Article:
With a suitable pan or container below, remove the plug from the bottom of the transmission case and let the oil drain out. A few metal particles are normal, but if the oil is silver with ground up metal or if there are any large chunks of metal, you may have serious problems and should investigate.
Conventional gear oil should be amber in color and fairly clear. Oil that has been in service a long time may be grayish, brownish, or “light black.” Dirty black and/or a thick tarry consistency usually indicates very old, worn out oil. Greenish or milky oil usually indicates water. Some synthetic gear oils are red or purple, but that doesn’t mean they can’t be contaminated by metal particles or water. Most molybdenum gear oil additives turn the oil black, so expect this if you’re using them.
Some people flush a manual transmission by reinstalling the drain plug and filling the case with diesel oil or kerosene and then draining it again. Some go a step farther by jacking the drive wheels off the ground and running the engine at idle for a while with the transmission in gear to circulate the kerosene or diesel oil and wash everything inside.
In either case, be sure to let all the diesel oil or kerosene drain out before installing the new gear oil or the oil may be thinned. Never use gasoline for flushing a transmission! One little spark caused by a clashing gear can produce a very unpleasant event.
Oil level on most manual transmissions should be maintained at the level of the threads in the upper (inspection) plug hole (unless otherwise specified).
MUTT owners should be aware of the difference between the oil inspection plug and the bolt for the reverse idler. If you take out the latter instead of the former, you’ll wish you hadn’t!
Oil level should be checked whenever you perform a lube job, or more frequently if there is a leaking seal. Of course, a leaking seal should be replaced as soon as possible, and while you will generally have to pull the transmission to replace a front seal, replacing a rear seal is usually not a major undertaking.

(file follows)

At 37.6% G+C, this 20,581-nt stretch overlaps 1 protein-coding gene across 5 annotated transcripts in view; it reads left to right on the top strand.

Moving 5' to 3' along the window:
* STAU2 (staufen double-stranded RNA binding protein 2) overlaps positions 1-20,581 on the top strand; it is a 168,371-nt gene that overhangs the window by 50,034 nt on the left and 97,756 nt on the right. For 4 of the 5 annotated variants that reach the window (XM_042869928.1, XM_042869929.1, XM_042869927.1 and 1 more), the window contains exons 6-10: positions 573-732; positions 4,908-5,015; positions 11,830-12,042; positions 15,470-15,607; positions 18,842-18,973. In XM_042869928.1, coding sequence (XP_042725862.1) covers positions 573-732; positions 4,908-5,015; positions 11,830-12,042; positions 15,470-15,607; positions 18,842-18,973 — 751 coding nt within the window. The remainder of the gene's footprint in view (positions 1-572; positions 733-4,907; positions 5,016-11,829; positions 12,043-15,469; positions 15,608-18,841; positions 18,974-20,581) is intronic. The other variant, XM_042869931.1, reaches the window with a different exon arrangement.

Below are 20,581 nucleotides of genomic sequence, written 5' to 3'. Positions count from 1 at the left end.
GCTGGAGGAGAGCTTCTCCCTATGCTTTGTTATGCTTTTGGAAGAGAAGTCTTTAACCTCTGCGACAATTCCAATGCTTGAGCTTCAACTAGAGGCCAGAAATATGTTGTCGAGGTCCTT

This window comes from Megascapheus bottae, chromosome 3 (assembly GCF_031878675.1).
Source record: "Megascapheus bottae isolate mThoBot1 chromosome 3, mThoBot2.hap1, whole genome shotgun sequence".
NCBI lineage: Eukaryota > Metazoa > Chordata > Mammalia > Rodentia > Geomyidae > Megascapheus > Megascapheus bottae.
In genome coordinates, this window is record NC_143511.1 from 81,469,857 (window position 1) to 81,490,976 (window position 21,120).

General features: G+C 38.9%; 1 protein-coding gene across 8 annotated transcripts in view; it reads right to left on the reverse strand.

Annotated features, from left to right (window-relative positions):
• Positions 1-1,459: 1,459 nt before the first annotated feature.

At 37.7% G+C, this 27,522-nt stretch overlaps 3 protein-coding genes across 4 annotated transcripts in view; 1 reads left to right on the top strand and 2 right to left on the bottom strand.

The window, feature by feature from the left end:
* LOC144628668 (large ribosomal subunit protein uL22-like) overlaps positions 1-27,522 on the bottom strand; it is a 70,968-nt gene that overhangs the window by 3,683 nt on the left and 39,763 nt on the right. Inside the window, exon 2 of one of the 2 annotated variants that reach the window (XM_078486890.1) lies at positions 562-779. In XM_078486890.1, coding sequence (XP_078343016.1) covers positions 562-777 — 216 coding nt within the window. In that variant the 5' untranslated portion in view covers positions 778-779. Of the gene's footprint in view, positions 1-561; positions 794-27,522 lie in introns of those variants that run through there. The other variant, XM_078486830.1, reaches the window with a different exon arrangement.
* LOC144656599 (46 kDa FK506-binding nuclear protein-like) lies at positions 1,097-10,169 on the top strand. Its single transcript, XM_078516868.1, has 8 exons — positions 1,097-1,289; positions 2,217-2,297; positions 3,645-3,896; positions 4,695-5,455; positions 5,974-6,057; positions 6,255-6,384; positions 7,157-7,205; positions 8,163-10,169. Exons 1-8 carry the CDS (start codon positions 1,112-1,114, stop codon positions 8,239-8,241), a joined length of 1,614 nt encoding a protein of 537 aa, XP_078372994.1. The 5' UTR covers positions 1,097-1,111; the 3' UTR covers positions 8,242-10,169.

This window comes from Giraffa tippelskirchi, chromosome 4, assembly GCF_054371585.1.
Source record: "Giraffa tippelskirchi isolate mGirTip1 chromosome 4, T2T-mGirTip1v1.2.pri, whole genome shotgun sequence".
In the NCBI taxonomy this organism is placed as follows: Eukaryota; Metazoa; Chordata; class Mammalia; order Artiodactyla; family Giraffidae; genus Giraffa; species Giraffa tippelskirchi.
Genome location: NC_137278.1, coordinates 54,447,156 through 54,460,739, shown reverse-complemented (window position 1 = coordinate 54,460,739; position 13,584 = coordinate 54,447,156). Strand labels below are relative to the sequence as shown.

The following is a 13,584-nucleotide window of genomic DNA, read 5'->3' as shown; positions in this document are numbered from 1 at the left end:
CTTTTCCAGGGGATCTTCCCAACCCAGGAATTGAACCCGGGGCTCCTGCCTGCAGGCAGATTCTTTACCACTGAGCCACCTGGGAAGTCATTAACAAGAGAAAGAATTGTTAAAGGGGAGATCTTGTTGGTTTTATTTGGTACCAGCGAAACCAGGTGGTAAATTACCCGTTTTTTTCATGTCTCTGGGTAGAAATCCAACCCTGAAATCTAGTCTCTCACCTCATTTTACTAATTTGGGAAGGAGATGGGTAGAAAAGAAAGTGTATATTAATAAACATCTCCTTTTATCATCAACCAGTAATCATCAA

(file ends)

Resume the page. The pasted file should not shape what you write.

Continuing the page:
Some HMV transmissions have vent fittings, and if these get clogged pressure may build up inside the transmission causing seals to leak and/or oil to come out around the shift lever. On M-series vehicles with fording systems, leaving the fording valve closed, or a clogged or crushed line somewhere in the system, can cause the same problems. Both of these possibilities should be investigated if transmission seals are leaking or oil is coming out around the shift lever.
As mentioned earlier, five years is a good interval between changing transmission oil — unless you put a lot of miles on a vehicle, in which case the oil may require changing more often. Keep in mind that gear oil ages and should be replaced at five year intervals, regardless of mileage.
Most of the above also applies to the automatic transmissions of the GMC M211, Dodge M880, various CUCVs and the HMMWV. Read your vehicle’s manual to determine the correct type of oil to use, check the oil level frequently, and change the oil at least every five years.
Most ATF is red in color and should be fairly clear. If it’s brown, murky, and/or smells burned, it should be replaced.
On most light and medium vehicle automatic transmissions, draining the oil requires the removal of the bottom pan, so you will need a new gasket. Even if a drain plug is provided, it’s still smart to pull the pan. Many such transmissions have an internal filter, which should be replaced at this time. Use of silicone gasket sealer is not wise because bits of silicone may get into the transmission and clog an oil passage. When draining the oil, look for metal particles, which may be a warning of trouble if many are found.
When performing a lube job or other routine maintenance, check the tightness of the bolts that hold the transmission to the engine or bell housing. Also check that the transmission mounts are secure and in good condition. One the the major causes of a vehicle shuddering when letting out the clutch are loose or broken transmission mounts.
For vehicles such as jeeps which have the transfer case attached to the transmission, check those bolts.
Likewise check that the two-speed unit is firmly attached on M211s.
Check all fittings and linkages for secure attachment and smooth operation, including any hoses or piping on automatic transmissions, as well as their cooler lines (usually to the radiator).
And don’t forget to check the shift lever cap or retainer — or the lever may come out on a dark and stormy night.